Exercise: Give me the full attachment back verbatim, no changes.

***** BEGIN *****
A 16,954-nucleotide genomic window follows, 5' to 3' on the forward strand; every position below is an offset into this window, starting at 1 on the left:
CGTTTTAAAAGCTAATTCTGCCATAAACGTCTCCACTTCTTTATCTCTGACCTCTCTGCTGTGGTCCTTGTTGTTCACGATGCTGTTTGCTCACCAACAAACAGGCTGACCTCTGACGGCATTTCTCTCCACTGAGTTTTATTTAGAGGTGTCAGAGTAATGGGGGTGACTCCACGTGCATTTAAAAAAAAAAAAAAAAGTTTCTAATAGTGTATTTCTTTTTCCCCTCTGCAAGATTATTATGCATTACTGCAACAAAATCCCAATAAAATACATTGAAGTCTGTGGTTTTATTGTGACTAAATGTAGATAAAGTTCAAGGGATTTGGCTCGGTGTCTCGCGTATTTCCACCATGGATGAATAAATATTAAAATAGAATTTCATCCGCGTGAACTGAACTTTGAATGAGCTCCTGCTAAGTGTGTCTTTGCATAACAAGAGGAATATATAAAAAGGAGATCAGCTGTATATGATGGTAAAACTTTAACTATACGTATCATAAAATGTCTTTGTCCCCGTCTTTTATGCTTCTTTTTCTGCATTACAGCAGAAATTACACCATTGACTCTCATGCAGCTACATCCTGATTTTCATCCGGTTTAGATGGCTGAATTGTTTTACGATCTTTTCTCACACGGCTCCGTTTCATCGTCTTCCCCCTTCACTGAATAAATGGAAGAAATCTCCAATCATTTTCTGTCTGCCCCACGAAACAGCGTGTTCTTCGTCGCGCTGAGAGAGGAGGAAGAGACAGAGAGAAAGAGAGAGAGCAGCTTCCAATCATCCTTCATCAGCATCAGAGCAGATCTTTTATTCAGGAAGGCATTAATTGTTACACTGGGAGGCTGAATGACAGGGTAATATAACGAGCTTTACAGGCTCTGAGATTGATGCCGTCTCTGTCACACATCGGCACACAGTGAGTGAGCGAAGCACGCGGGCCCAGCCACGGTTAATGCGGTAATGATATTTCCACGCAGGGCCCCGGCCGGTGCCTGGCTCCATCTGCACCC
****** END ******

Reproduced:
A 16,954-nucleotide genomic window follows, 5' to 3' on the forward strand; every position below is an offset into this window, starting at 1 on the left:
CGTTTTAAAAGCTAATTCTGCCATAAACGTCTCCACTTCTTTATCTCTGACCTCTCTGCTGTGGTCCTTGTTGTTCACGATGCTGTTTGCTCACCAACAAACAGGCTGACCTCTGACGGCATTTCTCTCCACTGAGTTTTATTTAGAGGTGTCAGAGTAATGGGGGTGACTCCACGTGCATTTAAAAAAAAAAAAAAAAGTTTCTAATAGTGTATTTCTTTTTCCCCTCTGCAAGATTATTATGCATTACTGCAACAAAATCCCAATAAAATACATTGAAGTCTGTGGTTTTATTGTGACTAAATGTAGATAAAGTTCAAGGGATTTGGCTCGGTGTCTCGCGTATTTCCACCATGGATGAATAAATATTAAAATAGAATTTCATCCGCGTGAACTGAACTTTGAATGAGCTCCTGCTAAGTGTGTCTTTGCATAACAAGAGGAATATATAAAAAGGAGATCAGCTGTATATGATGGTAAAACTTTAACTATACGTATCATAAAATGTCTTTGTCCCCGTCTTTTATGCTTCTTTTTCTGCATTACAGCAGAAATTACACCATTGACTCTCATGCAGCTACATCCTGATTTTCATCCGGTTTAGATGGCTGAATTGTTTTACGATCTTTTCTCACACGGCTCCGTTTCATCGTCTTCCCCCTTCACTGAATAAATGGAAGAAATCTCCAATCATTTTCTGTCTGCCCCACGAAACAGCGTGTTCTTCGTCGCGCTGAGAGAGGAGGAAGAGACAGAGAGAAAGAGAGAGAGCAGCTTCCAATCATCCTTCATCAGCATCAGAGCAGATCTTTTATTCAGGAAGGCATTAATTGTTACACTGGGAGGCTGAATGACAGGGTAATATAACGAGCTTTACAGGCTCTGAGATTGATGCCGTCTCTGTCACACATCGGCACACAGTGAGTGAGCGAAGCACGCGGGCCCAGCCACGGTTAATGCGGTAATGATATTTCCACGCAGGGCCCCGGCCGGTGCCTGGCTCCATCTGCACCC